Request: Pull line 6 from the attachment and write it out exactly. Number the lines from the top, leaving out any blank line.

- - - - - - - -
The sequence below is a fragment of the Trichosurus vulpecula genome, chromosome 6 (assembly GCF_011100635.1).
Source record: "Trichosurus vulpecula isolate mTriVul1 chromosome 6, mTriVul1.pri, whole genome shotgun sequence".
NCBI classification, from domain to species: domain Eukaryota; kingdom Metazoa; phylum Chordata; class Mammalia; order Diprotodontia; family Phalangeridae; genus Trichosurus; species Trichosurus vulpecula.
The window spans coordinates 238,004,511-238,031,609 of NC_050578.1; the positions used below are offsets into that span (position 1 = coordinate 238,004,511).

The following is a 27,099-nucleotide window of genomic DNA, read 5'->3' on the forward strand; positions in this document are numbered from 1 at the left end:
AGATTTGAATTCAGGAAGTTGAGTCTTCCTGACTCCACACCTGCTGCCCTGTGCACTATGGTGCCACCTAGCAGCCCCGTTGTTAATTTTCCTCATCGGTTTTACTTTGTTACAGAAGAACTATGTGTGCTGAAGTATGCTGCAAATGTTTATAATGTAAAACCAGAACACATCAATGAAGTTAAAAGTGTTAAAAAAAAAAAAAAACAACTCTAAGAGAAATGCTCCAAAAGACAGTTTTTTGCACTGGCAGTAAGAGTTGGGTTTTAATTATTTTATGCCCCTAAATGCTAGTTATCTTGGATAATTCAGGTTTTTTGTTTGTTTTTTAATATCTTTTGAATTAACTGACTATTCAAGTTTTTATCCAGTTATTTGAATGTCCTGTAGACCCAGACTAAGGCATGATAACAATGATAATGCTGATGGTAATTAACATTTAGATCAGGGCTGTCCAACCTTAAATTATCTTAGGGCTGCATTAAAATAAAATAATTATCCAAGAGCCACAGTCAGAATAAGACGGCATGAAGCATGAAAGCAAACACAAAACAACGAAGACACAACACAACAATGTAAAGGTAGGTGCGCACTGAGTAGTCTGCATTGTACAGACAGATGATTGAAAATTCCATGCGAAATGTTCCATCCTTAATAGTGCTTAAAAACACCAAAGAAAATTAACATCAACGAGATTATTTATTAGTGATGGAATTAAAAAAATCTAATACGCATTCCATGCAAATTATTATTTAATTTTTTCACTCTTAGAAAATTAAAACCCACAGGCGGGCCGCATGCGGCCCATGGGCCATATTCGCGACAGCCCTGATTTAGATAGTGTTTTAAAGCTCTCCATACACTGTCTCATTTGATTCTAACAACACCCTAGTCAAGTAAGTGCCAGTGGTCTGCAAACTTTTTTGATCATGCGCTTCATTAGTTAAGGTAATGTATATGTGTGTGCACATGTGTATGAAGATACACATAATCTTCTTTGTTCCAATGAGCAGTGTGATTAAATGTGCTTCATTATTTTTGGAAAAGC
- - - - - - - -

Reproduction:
AGATTTGAATTCAGGAAGTTGAGTCTTCCTGACTCCACACCTGCTGCCCTGTGCACTATGGTGCCACCTAGCAGCCCCGTTGTTAATTTTCCTCATCGGTTTTACTTTGTTACAGAAGAACTATGTGTGCTGAAGTATGCTGCAAATGTTTATAATGTAAAACCAGAACACATCAATGAAGTTAAAAGTGTTAAAAAAAAAAAAAAACAACTCTAAGAGAAATGCTCCAAAAGACAGTTTTTTGCACTGGCAGTAAGAGTTGGGTTTTAATTATTTTATGCCCCTAAATGCTAGTTATCTTGGATAATTCAGGTTTTTTGTTTGTTTTTTAATATCTTTTGAATTAACTGACTATTCAAGTTTTTATCCAGTTATTTGAATGTCCTGTAGACCCAGACTAAGGCATGATAACAATGATAATGCTGATGGTAATTAACATTTAGATCAGGGCTGTCCAACCTTAAATTATCTTAGGGCTGCATTAAAATAAAATAATTATCCAAGAGCCACAGTCAGAATAAGACGGCATGAAGCATGAAAGCAAACACAAAACAACGAAGACACAACACAACAATGTAAAGGTAGGTGCGCACTGAGTAGTCTGCATTGTACAGACAGATGATTGAAAATTCCATGCGAAATGTTCCATCCTTAATAGTGCTTAAAAACACCAAAGAAAATTAACATCAACGAGATTATTTATTAGTGATGGAATTAAAAAAATCTAATACGCATTCCATGCAAATTATTATTTAATTTTTTCACTCTTAGAAAATTAAAACCCACAGGCGGGCCGCATGCGGCCCATGGGCCATATTCGCGACAGCCCTGATTTAGATAGTGTTTTAAAGCTCTCCATACACTGTCTCATTTGATTCTAACAACACCCTAGTCAAGTAAGTGCCAGTGGTCTGCAAACTTTTTTGATCATGCGCTTCATTAGTTAAGGTAATGTATATGTGTGTGCACATGTGTATGAAGATACACATAATCTTCTTTGTTCCAATGAGCAGTGTGATTAAATGTGCTTCATTATTTTTGGAAAAGC